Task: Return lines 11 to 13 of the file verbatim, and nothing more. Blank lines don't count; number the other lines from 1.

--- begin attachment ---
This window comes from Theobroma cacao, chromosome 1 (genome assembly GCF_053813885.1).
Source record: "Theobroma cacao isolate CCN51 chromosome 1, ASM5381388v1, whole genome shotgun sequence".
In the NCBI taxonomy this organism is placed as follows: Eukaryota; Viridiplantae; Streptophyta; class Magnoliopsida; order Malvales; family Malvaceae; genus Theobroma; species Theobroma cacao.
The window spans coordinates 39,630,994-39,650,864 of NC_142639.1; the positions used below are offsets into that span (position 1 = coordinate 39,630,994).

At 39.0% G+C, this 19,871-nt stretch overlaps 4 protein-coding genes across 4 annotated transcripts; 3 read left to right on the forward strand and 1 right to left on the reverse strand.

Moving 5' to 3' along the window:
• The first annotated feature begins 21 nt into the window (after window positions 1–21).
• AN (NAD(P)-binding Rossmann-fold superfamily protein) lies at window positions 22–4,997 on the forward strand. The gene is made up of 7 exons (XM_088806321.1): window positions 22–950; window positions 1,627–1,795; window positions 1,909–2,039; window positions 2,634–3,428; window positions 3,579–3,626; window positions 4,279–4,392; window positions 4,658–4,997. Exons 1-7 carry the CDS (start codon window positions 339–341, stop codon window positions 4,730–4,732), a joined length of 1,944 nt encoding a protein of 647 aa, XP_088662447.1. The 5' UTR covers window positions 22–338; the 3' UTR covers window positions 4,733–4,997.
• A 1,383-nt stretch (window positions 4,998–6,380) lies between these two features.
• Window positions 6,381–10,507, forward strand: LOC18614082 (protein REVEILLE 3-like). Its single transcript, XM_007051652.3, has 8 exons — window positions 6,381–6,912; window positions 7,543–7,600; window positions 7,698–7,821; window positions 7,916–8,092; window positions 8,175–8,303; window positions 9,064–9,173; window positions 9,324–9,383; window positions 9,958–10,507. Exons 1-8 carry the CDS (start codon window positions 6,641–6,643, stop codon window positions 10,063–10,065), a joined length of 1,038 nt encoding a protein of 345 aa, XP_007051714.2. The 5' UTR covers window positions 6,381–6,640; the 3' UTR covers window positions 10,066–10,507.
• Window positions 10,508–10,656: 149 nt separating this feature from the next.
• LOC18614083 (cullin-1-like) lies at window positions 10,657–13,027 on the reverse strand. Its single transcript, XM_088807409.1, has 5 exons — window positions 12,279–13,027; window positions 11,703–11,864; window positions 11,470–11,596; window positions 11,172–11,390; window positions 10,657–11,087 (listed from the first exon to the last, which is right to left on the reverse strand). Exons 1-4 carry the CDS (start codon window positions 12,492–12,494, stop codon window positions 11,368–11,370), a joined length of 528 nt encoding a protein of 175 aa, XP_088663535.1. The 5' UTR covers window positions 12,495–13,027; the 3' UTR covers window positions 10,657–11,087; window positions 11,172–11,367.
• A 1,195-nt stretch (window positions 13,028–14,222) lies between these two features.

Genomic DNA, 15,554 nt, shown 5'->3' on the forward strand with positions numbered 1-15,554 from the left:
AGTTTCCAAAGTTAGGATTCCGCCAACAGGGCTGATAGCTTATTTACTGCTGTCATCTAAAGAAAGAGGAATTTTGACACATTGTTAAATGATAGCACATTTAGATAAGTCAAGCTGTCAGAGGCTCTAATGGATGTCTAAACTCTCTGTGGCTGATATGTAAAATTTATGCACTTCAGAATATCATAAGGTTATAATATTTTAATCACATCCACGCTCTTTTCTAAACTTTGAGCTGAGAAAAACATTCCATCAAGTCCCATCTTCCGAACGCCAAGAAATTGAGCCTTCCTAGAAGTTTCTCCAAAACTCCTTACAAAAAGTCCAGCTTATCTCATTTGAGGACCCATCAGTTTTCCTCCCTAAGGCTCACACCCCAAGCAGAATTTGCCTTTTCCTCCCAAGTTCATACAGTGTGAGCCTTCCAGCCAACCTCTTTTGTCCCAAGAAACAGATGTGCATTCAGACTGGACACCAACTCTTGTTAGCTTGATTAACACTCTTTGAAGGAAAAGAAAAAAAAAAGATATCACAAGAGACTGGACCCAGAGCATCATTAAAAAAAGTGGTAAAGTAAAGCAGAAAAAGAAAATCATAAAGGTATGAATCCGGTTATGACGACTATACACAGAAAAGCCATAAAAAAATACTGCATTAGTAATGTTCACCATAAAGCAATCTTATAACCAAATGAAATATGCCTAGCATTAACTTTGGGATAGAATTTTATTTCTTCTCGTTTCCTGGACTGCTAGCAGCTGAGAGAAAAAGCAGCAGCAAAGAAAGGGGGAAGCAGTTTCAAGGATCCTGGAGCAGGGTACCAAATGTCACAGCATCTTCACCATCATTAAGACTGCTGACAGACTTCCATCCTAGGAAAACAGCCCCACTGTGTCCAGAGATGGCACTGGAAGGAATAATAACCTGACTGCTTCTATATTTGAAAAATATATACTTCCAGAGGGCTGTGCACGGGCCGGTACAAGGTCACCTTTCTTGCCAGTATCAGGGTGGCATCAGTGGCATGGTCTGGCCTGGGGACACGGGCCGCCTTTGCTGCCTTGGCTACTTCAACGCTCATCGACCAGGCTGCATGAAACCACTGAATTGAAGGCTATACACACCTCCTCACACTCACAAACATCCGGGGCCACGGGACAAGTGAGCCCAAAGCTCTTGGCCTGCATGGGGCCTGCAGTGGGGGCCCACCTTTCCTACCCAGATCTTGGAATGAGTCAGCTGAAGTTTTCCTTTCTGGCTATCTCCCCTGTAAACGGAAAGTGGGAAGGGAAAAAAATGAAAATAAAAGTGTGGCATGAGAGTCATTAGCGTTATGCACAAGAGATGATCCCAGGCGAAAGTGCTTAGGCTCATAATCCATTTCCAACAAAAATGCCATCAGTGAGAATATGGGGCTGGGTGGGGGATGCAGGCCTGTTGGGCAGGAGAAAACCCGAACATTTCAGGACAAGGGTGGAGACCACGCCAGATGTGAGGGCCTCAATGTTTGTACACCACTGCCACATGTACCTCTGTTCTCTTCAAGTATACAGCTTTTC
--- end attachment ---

• Window positions 10,508–10,656: 149 nt separating this feature from the next.
• LOC18614083 (cullin-1-like) lies at window positions 10,657–13,027 on the reverse strand. Its single transcript, XM_088807409.1, has 5 exons — window positions 12,279–13,027; window positions 11,703–11,864; window positions 11,470–11,596; window positions 11,172–11,390; window positions 10,657–11,087 (listed from the first exon to the last, which is right to left on the reverse strand). Exons 1-4 carry the CDS (start codon window positions 12,492–12,494, stop codon window positions 11,368–11,370), a joined length of 528 nt encoding a protein of 175 aa, XP_088663535.1. The 5' UTR covers window positions 12,495–13,027; the 3' UTR covers window positions 10,657–11,087; window positions 11,172–11,367.
• A 1,195-nt stretch (window positions 13,028–14,222) lies between these two features.